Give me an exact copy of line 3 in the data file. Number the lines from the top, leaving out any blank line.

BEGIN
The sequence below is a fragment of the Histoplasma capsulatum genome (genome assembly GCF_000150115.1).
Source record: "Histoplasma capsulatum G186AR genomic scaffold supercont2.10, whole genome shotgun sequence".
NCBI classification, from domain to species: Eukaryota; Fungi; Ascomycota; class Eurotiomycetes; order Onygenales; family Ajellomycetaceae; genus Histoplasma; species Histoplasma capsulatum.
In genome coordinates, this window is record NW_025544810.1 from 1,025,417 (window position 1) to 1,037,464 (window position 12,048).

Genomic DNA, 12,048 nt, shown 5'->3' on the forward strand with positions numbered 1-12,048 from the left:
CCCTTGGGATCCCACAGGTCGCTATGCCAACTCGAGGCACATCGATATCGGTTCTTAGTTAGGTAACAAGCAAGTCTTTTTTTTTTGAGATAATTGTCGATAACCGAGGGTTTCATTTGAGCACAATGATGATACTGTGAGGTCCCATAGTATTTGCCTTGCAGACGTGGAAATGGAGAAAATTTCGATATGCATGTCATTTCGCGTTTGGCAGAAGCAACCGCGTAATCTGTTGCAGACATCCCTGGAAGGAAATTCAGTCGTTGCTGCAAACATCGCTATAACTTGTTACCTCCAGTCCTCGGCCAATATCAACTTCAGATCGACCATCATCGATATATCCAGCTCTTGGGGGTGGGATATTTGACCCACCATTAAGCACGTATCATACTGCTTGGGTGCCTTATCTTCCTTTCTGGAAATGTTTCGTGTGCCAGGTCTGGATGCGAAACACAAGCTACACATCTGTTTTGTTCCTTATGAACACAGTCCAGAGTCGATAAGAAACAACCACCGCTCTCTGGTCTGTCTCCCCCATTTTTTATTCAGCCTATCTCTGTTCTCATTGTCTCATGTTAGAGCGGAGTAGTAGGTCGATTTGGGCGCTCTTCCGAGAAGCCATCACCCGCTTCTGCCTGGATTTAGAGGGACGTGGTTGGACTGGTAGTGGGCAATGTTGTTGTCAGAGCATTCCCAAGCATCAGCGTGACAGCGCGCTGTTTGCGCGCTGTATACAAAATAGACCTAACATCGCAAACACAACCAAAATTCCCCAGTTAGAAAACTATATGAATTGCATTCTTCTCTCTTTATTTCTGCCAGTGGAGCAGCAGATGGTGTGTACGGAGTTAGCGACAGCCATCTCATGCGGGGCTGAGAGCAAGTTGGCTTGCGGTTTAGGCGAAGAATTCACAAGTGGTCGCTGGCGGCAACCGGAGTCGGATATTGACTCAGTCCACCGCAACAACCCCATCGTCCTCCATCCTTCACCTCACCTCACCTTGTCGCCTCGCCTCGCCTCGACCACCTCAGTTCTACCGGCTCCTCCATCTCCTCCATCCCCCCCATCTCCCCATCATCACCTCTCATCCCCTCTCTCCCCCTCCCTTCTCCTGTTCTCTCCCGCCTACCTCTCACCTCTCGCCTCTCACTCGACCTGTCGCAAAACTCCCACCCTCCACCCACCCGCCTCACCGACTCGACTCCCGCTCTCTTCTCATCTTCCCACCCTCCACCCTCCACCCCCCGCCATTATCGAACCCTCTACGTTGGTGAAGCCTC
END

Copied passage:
NCBI classification, from domain to species: Eukaryota; Fungi; Ascomycota; class Eurotiomycetes; order Onygenales; family Ajellomycetaceae; genus Histoplasma; species Histoplasma capsulatum.